6 Things We Learnt When Nick Baker Came To Guernsey

 

Have you heard of The Tangled Hedge?  It's Nick Baker’s vision for a new way of living with nature. It’s a world where we lighten our touch and learn to be a little less ‘tidy’, embracing the beautiful chaos that surrounds us when we let nature do its thing, naturally!  TV wildlife presenter Nick is an Ambassador for the Pollinator Project and he recently came to Guernsey to discover what our island home has to offer in terms of biodiversity and to shine a light on the incredible work the team of local Pollinator Project volunteers does to protect our natural habitats. 

Nick was also refreshingly honest about the despair he feels at times and his struggles with depression, as he tries to deal with the challenges of declining species and the loss of natural habitat all around us.

After establishing that Nick is a Naturalist - no, he doesn’t run around naked, that’s a Naturist! - he delivered a fascinating and impassioned ‘rant’ about his life, his values and the benefits nature can bring to us all. 

Here’s what we learned about the man himself, the project he supports and the world at large.

 

Nick Baker

Image from Pollinator Project

1.  Guernsey’s Wildlife Scene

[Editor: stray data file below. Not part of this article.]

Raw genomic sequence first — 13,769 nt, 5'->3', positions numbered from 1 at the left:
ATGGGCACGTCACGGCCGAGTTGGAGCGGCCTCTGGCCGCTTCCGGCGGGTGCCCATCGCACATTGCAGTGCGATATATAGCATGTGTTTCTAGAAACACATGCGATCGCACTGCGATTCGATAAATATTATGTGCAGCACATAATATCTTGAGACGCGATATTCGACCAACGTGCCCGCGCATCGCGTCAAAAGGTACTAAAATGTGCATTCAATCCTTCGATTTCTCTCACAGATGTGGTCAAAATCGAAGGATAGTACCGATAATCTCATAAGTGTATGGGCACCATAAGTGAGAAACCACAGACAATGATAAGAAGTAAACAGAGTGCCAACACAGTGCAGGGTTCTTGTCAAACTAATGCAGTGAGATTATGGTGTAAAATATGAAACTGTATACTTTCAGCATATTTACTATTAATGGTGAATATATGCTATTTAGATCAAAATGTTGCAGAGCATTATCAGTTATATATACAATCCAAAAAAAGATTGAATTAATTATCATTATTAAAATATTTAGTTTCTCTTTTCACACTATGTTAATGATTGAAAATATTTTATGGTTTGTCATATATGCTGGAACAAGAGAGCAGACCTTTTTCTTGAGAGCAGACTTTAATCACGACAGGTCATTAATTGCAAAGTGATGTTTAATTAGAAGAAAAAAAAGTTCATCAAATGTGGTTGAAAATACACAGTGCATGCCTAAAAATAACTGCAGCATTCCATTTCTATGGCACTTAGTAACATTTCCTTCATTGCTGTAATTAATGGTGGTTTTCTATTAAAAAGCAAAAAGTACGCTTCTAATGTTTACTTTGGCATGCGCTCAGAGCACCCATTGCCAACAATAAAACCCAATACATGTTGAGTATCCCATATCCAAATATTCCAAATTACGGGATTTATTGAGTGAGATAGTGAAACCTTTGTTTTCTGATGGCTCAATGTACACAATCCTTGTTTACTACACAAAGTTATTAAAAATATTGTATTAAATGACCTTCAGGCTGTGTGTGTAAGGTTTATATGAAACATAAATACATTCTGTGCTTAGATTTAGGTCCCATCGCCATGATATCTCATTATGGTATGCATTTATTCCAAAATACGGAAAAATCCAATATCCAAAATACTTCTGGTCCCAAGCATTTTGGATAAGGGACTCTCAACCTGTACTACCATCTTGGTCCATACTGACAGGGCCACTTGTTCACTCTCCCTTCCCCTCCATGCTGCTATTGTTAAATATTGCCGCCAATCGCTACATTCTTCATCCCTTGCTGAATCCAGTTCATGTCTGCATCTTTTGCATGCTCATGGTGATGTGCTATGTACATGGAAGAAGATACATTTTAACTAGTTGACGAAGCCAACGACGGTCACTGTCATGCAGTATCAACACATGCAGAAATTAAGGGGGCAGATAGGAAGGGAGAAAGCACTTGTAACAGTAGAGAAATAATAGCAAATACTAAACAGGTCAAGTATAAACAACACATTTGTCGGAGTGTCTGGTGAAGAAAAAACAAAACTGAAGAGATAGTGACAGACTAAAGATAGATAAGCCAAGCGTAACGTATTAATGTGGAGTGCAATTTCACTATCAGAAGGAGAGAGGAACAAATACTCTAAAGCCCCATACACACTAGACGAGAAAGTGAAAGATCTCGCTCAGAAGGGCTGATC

It was clear that our little island has a lot to offer when it comes to biodiversity, and that Nick was blown away by the natural beauty of our coastline and cliff paths. We may not have the big-ticket wildlife attractions that our UK neighbours have access to - there are no beavers, otters or even squirrels here - but that didn’t lessen Nick’s excitement for a variety of insects and birds that he discovered on his travels around Guernsey. 

His enthusiasm for all of nature’s creatures, big and small, was infectious and his passion shone through… as did his sadness about our heavy handed approach to trimming, mowing and in particular, the Cutting of Hedges Ordinance that ensures we trim public hedges every June and September, which is often when our wildlife needs these safe havens most!

 

2.  It's an Emotional Way of Life

Nick was engaging and passionate about his love of nature and the pleasure it brings him, but he was also refreshingly honest about the feelings of helplessness it can create as he struggles at times with depression.  Whilst we may stroll along the cliff paths and take pleasure from the wild flowers we see and the birdsong that acts as a soundtrack to our walk, Nick walks the same path and he can’t help but worry about the effects of strimming on the hedgerows or the serious decline in the numbers of birds and insects as their habitats and food sources disappear… and he has a point, you really don’t see very many bugs on your windscreen anymore, do you? 

Nick vividly described his pleasure in finding hundreds of butterfly eggs in his local village church yard, followed by his devastation a few days later when he returned to find that the gardener had been in and ‘tidied up’ the area, clearing away the plants that supported these developing pollinators with just a few strokes of a strimmer. The very passion for wildlife that makes him feel so alive must at times also feel like a curse as he struggles to reconcile his feelings of joy and despair at the world around him.